Red Eminence:  a paragon of willpower

The king, not temperamentally suited to showdowns, wavered, and left the palace in distress.  Richelieu, in a private audience with Louis, persuaded him of his indispensability.  He was so successful in this that Louis ordered his own mother banished, had several rebellious nobles executed, and had Richelieu confirmed once again in power.  It was a counter-coup of stunning brilliance.

Richelieu then went on ruthlessly to clip the wings of France’s provincial governors and the local parlements.  “Nothing so upholds the laws,” he said when meting out punishments to the nobles, “as the punishment of persons whose rank is as great as their crime.”  He had made France an authoritarian state, but this was seen by most at the time as an improvement over the feudal oppression and chaos that had haunted France for centuries.

He was a man of austere and pale expression, whose delicate features masked a ferocious willpower and tenacity of purpose.  In the practice of statecraft and political maneuvering, he was without peer.  The famous portrait of him by Philippe de Champaigne (now in the Louvre) shows an almost ascetic figure, a man weary with the exercise of authority.  He understood the nature of man, and knew that a sovereign could not rule with pleas to moral virtue.  Severity was mostly a virtue in a ruler, he believed, and without it a king would not be on the throne for long.  Like all of us, he had his faults.  He paid too little attention to France’s domestic affairs, he taxed the peasantry to the point of destitution, and he set a precedent for absolutism that would be inherited and abused by those who followed him (most notably Louis XIV).


But above all, his willpower was supreme.  Frequently ill, he accomplished nearly all of the king’s (or his own) purposes that he set out to do, and left France better than he had found it.  He knew of the loneliness of power, and accepted the price paid by those who would wield it. “Great men”, he once said, “who are appointed to govern states are like those condemned to torture, with only this difference, that the latter receive the punishment of their crimes, the former of their merits.”

It is a judgment that we would be hard pressed to dispute.

Read More:  Nothing Is Permanent

61 thoughts on “Red Eminence: The Iron Will Of Cardinal Richelieu”

  1. Another great article brother Quintus, what I’m starting to hate more and more though is that your articles don’t get near enough comments or views as the quality of writing merits. Don’t get me wrong I love reading the other articles about game, lifestyle etc etc but articles with substance and a certain maturity in writing like yours should receive a bit more recognition and debate. Anyway great article mate all the best.

    1. I couldn’t agree more. This is top of the line. I would like to state that while many of us are lamenting the giant central government that is crushing the life out of us, Cardinal Richelieu lived and operated in an entirely different time. He was trying with all his might to bring his beloved nation out of the chaos of feudalism. Note his treatment of the two barons who defied him. Our own government is headed for a collapse and then don’t be surprised if things degenerate Somali style with hundreds of “warlords” vying for power in the decay and chaos that will ensue. Where will we then find our own Cardinal Richelieu?

      1. Good comment, Paul, and thanks.
        I thought Richelieu was a great exemplar for lessons in leadership. I am ashamed to admit that I have not read Richelieu’s memoirs, but the historians I consulted for this article speak highly of them. I am sure they are packed with practical wisdom.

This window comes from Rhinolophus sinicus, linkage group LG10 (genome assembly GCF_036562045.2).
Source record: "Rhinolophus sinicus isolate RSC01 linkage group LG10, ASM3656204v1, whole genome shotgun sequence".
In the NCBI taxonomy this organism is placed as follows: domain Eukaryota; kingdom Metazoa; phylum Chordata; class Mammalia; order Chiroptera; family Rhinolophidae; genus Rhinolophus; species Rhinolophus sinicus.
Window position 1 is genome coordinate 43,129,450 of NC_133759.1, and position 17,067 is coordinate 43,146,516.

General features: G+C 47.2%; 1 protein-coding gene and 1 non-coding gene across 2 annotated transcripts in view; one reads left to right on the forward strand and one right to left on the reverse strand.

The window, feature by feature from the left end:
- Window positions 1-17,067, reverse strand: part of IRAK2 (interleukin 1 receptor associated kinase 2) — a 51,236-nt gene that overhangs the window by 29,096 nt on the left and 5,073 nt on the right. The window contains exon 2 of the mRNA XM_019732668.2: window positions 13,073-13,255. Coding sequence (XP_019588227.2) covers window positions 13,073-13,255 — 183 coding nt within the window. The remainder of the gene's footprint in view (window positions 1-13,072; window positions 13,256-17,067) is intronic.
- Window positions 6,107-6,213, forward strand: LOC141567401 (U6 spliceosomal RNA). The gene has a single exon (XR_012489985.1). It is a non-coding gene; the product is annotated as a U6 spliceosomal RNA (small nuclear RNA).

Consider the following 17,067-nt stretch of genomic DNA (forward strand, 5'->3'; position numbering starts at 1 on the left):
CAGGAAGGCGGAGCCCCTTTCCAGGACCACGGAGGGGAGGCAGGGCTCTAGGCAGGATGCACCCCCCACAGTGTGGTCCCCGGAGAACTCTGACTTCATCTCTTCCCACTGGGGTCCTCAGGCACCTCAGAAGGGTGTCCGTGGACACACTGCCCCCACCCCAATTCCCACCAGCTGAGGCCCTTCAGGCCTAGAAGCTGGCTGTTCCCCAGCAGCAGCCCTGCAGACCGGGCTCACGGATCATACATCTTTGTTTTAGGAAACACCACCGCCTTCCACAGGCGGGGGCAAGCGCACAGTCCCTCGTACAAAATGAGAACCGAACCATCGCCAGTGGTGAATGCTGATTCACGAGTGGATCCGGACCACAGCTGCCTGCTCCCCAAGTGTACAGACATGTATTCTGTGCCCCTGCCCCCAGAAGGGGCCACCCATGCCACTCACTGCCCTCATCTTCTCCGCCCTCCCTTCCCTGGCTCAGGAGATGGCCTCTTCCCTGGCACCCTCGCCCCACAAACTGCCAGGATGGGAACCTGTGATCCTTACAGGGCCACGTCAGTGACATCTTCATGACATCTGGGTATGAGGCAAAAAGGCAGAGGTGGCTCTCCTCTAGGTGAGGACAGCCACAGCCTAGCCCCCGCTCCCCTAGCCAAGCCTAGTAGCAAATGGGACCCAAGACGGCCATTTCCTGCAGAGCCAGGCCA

Richelieu is a misunderstood figure, as you observed. French novelists (Alexandre Dumas, Victor Hugo, etc) liked to portray him as a diabolically Machiavellian figure. In some ways, he was this, but he was operating in a pool full of sharks.
        His ability to dodge bullets and checkmate all his opponents have much to say about his resilience. We should learn from his example.
        I suspect that he must have “had something” compromising on the King and the Queen Mother, for him to have dominated them so totally.
        I wonder if we’ll be able to get through the comments section here without someone making a reference to the Monty Python skit about Richelieu…

      2. You probably wouldn’t want to live in a regime governed by a person such as Richelieu. Absolute rule with execution being the punishment for defiance and those not in power being taxed out of existence (this laid the ground for the later Revolution). I think the future for the US is a surveillance based police state by which the current elites hold on to power. That will be its last phase and I would hope it would be replaced by self-governance rather that socialists. Given what Americans know of freedom, I think this is the most likely outcome, barring foreign invasion.

        1. This is certainly a valid criticism of authoritarians such as the Cardinal. On the one hand, he centralized authority, diminished the negative impact of the aristocracy’s greed, and enhanced France’s national power. The price for all that was that he turned France into something that looked much like a police state. Was the trade off worth it? I think so.

        2. I think that depends on whether you think a powerful nation state is a good thing or not. Personally I do not. I think that powerful states attract psychopathic people (of which the Cardinal was certainly one) who are willing to do almost anything to extend their own power or the power of the state. They see the state as something existing separately, apart from the individuals that make it up. The state becomes a deity and some of the most horrific crimes are committed in its name, not just in France but in countries across the world. When survival of the state is threatened, people pay the cost.

        3. I’ve got to part ways with QC on this one.